In theory, long summer days plus constraints on activity creates a pocket of calm and reflection and deeper rooting in the world.
In reality, it’s a trying time.
Small annoyances like a missed email or the farmstand being out of corn loom larger than normal, in part because there is less to look forward to, and in part because no matter how much rest we are getting, we are tired.
Friends, we might need to be productive and effective and resilient in all sorts of settings.
Right now, with others and ourselves, let’s also try to be gentle.
* Progress on our Month of Sundays book continues, with final edits submitted and real live availability on the way! As you know, this book is offered in the hope that it might bring connection, comfort, and courage. All profits from this publication will be dedicated to support of organizations that provide essential wisdom and service, addressing some of our greatest needs.
Primary beneficiaries of this giving will include:
Through this circulating financial model, we aim to illustrate the spirit of generosity and relationship that has made this publication possible. By reinvesting in these root-level capacities, your engagement and support will extend outward into the world, producing all sorts of ongoing benefit.
Thank you for being part of this generative spiral!
Friends, we live in a time when even the most noble ideas are disparaged as partisan politics. But every once in a while, beacons of everlasting truth and love cut through the fog we’ve generated.
May we answer the highest calling of our hearts.
May we do all we can to demonstrate a more excellent way.
May our final letters be love letters.
* And our own tiny offering of love letters is coming very soon… ordering should be available next week!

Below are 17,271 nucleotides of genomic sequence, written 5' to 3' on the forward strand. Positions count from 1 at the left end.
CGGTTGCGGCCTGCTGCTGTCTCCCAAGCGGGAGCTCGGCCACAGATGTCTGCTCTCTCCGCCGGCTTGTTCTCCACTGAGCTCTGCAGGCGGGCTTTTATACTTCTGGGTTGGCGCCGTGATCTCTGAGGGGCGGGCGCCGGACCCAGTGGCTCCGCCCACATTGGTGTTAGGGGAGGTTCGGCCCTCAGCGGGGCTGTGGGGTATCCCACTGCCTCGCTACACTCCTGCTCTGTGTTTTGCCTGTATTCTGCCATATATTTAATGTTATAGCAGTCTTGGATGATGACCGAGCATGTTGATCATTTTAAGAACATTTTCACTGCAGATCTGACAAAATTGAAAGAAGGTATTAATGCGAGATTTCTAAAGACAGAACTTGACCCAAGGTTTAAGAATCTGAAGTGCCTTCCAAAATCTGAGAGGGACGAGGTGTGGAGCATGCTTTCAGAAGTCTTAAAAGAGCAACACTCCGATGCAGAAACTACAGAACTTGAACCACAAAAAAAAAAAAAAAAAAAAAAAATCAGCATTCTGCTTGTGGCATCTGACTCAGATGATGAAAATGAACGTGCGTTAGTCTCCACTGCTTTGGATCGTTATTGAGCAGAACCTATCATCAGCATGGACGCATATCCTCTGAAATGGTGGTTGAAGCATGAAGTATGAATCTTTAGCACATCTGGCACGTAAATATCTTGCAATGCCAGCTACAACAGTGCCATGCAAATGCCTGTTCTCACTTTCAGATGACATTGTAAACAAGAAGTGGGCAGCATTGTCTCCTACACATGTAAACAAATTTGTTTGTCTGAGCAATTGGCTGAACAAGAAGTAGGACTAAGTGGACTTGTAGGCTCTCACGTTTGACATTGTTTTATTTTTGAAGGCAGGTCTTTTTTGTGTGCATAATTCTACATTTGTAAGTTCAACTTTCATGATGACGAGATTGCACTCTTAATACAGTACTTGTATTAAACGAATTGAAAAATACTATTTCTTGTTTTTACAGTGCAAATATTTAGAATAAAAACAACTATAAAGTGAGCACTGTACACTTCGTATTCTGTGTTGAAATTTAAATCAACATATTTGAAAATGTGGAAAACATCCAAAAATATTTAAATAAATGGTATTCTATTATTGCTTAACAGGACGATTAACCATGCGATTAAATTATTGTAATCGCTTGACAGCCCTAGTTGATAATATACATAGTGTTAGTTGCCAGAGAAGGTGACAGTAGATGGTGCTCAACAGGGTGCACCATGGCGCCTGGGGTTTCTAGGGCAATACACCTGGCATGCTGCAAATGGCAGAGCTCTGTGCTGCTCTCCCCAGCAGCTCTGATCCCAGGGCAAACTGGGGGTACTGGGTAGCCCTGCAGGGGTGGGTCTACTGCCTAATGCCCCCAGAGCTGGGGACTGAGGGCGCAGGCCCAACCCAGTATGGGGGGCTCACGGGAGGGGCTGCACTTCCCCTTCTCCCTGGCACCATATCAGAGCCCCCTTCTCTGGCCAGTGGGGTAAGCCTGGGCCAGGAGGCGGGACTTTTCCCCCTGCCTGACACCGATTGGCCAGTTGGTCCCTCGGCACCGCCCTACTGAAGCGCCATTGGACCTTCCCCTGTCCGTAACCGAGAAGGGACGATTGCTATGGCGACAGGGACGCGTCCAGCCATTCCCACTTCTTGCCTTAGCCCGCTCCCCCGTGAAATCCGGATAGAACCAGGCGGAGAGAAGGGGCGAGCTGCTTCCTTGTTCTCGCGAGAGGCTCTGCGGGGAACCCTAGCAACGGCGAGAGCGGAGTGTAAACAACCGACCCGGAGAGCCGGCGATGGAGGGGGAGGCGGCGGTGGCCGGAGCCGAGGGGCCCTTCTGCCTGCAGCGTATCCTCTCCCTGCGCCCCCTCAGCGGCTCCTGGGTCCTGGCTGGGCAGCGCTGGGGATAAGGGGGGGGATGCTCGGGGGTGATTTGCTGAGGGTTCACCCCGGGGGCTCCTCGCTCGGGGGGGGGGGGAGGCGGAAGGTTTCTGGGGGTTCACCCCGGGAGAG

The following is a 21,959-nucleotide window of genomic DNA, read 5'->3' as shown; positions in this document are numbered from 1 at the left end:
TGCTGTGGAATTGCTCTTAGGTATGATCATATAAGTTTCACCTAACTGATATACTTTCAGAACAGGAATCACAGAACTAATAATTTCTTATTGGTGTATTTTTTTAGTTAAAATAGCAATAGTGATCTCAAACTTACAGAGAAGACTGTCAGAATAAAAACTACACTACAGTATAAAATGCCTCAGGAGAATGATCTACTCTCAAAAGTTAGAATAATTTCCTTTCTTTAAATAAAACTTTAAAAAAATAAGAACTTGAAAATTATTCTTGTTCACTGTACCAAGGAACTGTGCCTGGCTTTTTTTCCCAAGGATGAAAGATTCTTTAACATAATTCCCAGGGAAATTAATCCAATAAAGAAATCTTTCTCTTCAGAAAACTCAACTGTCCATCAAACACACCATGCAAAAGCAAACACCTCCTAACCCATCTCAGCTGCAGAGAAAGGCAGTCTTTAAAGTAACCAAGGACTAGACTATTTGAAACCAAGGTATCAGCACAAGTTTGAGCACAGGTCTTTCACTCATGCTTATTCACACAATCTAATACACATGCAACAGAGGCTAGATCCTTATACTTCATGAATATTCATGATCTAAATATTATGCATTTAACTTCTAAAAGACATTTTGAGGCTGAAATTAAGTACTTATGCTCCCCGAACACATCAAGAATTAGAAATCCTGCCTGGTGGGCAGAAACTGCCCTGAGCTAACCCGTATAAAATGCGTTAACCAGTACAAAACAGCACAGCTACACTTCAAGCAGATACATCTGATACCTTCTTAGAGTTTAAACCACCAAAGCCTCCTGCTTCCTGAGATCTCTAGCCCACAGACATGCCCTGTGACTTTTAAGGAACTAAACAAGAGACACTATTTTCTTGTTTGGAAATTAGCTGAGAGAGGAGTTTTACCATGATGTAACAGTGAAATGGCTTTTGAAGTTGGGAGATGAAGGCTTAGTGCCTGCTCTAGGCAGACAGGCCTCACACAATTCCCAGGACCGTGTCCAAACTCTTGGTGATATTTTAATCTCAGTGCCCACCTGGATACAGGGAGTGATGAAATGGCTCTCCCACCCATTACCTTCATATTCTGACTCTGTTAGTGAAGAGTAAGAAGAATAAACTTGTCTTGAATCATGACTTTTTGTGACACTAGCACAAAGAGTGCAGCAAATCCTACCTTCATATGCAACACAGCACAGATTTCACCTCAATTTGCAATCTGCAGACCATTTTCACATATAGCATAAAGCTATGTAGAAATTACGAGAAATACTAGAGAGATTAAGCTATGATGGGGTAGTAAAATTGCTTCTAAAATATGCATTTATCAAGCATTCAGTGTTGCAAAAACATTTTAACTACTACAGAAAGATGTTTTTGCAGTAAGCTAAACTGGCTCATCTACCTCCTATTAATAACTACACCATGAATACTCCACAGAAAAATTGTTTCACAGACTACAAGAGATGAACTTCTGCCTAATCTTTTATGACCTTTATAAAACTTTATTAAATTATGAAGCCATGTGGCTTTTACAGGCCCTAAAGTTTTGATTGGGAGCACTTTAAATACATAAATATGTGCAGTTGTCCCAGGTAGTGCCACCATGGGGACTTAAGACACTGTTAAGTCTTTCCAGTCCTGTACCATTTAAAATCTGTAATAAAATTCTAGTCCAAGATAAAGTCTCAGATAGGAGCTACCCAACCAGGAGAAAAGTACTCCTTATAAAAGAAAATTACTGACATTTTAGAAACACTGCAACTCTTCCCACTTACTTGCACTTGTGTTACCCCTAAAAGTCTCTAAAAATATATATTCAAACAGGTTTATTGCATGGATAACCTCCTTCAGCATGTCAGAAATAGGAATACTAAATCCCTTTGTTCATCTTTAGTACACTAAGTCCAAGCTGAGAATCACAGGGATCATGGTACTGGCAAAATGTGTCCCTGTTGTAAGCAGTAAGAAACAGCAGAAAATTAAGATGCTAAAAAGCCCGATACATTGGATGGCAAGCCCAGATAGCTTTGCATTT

Sometimes it helps to look up. This week I tiptoed out in the dark on three different nights, hoping to spy the comet. And finally, at long last, the clouds parted and I saw the streaky miraculous blur.
Amazing as it was, the comet was secondary. Each night outdoors brought a little pocket of quiet. Real quiet, not the quiet of separation or cancelled fun, but the quiet of a still clear night. The quiet of stars.
This weekend also marks the new year in the Mayan calendar, where the day before the new year, July 25, is a Day Out of Time, the “extra” day left over after 13 moon cycles. I celebrated by being mostly outside, tending and roaming and reading, and it was a balm to have screen time close to zero. By the end of the day, my eyes were both metaphorically and literally clear.
There’s a lot to dislike right now, but there are some glimmers, too. I like knowing that it’s a new moon without having to look it up on a website. I like the sureness that the blueberry that was almost ripe this morning will be deep blue before supper time. I like waking up to the cheep of the hummingbird and the cry of the hawk.
Friends, it’s an ongoing Time Out of Time in many ways, which can be disorienting and surprisingly noisy.
Let’s look up.
Let’s aim for the pockets of stars, the quiet within the quiet – comet or not.
Our new book is almost here, and it’s BEAUTIFUL! A few final edits to the proof copy and it will be out in the world, for all to share.
All profits from this publication will be given in support of organizations that are serving our most essential needs – look for full details in the coming weeks.
Like many in these homebound times, I’ve been trying to chip away at some long-delayed projects. It’s not purely practical or productive – it’s also a way to feel some sense of normal, some sense of progress, in a time when neither of those things is so easy to come by. It’s a way to feel caring and rooted in place, instead of confined.
So imagine my satisfaction when I took out an old-fashioned hoe and started clearing away an overgrown pathway in my garden. The first stone was just a little covered-up, easy to restore. But before I knew it I was coming across pavers that had completely disappeared, unearthing huge markers that were just under the surface, yet totally forgotten. As I chipped away at the turf, sweat pouring from my forehead, I found myself wondering, how could I have forgotten this was here?
Friends, we spend much of our time rushing forward, assuming the paths we are following will always be clear. And then we spend the rest of our time inventing solutions for problems we have ourselves created. What if, before rushing to build a new path, we tended to the old one, revealing its foundation so that our extensions were worthwhile?
There are so many pathways that have already been built.
There is so much wisdom that has already been revealed.
Right under our feet, just below the surface.
Let’s uncover some today.